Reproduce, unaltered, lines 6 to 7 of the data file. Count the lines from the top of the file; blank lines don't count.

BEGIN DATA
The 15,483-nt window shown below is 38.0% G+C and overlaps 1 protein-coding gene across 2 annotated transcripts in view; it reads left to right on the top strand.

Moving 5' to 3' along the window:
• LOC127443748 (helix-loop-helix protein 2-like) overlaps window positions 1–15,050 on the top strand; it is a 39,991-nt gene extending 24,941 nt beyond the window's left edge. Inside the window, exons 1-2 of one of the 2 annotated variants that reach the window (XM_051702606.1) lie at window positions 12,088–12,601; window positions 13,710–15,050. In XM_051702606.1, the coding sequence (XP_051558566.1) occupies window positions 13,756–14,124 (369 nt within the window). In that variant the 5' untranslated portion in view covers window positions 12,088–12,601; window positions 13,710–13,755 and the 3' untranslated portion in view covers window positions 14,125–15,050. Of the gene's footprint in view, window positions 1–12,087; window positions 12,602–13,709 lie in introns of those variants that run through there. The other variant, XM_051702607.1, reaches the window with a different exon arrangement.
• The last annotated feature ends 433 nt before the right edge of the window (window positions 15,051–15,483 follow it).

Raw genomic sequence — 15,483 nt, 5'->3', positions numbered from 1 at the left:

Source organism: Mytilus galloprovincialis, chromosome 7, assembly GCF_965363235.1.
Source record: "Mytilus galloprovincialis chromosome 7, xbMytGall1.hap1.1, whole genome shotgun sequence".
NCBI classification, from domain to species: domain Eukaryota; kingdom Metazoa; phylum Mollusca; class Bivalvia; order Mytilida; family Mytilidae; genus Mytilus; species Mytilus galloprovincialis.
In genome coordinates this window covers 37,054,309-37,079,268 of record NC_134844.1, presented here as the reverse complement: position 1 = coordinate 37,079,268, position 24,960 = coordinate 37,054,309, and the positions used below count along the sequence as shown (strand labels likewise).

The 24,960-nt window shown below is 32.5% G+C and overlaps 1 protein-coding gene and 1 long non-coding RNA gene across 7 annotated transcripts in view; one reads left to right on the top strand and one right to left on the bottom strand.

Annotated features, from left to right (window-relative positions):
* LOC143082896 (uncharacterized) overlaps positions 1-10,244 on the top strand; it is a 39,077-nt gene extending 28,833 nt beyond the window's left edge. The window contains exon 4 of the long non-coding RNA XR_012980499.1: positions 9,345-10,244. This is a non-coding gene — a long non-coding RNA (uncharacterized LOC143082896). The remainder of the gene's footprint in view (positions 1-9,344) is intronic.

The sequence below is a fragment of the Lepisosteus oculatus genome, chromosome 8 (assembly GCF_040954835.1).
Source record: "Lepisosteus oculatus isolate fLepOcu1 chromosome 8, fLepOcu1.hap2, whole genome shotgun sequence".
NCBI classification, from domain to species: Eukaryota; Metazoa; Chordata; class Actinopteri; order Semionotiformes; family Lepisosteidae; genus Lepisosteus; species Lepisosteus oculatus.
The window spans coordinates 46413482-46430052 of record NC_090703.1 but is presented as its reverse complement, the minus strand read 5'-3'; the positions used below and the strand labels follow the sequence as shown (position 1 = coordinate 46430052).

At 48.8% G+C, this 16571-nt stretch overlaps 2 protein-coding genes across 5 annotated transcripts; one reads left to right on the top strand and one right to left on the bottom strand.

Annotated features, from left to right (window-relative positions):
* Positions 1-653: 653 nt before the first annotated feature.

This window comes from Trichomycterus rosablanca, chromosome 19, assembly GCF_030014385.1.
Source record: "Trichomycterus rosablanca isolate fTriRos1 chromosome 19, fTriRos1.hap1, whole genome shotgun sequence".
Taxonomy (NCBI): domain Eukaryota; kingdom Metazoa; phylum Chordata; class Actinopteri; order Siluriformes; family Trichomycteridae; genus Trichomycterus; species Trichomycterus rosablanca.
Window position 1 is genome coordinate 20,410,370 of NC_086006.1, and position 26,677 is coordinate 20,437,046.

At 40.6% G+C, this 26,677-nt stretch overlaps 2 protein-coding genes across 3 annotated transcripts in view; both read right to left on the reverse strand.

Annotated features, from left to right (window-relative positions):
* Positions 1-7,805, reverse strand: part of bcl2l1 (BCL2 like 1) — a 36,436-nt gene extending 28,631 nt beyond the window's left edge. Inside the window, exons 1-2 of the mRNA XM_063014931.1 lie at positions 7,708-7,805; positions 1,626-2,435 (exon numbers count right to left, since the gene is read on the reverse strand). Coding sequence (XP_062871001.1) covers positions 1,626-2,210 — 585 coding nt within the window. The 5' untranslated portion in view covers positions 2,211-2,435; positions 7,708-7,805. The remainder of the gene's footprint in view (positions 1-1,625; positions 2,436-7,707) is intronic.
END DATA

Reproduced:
Source organism: Mytilus galloprovincialis, chromosome 7, assembly GCF_965363235.1.
Source record: "Mytilus galloprovincialis chromosome 7, xbMytGall1.hap1.1, whole genome shotgun sequence".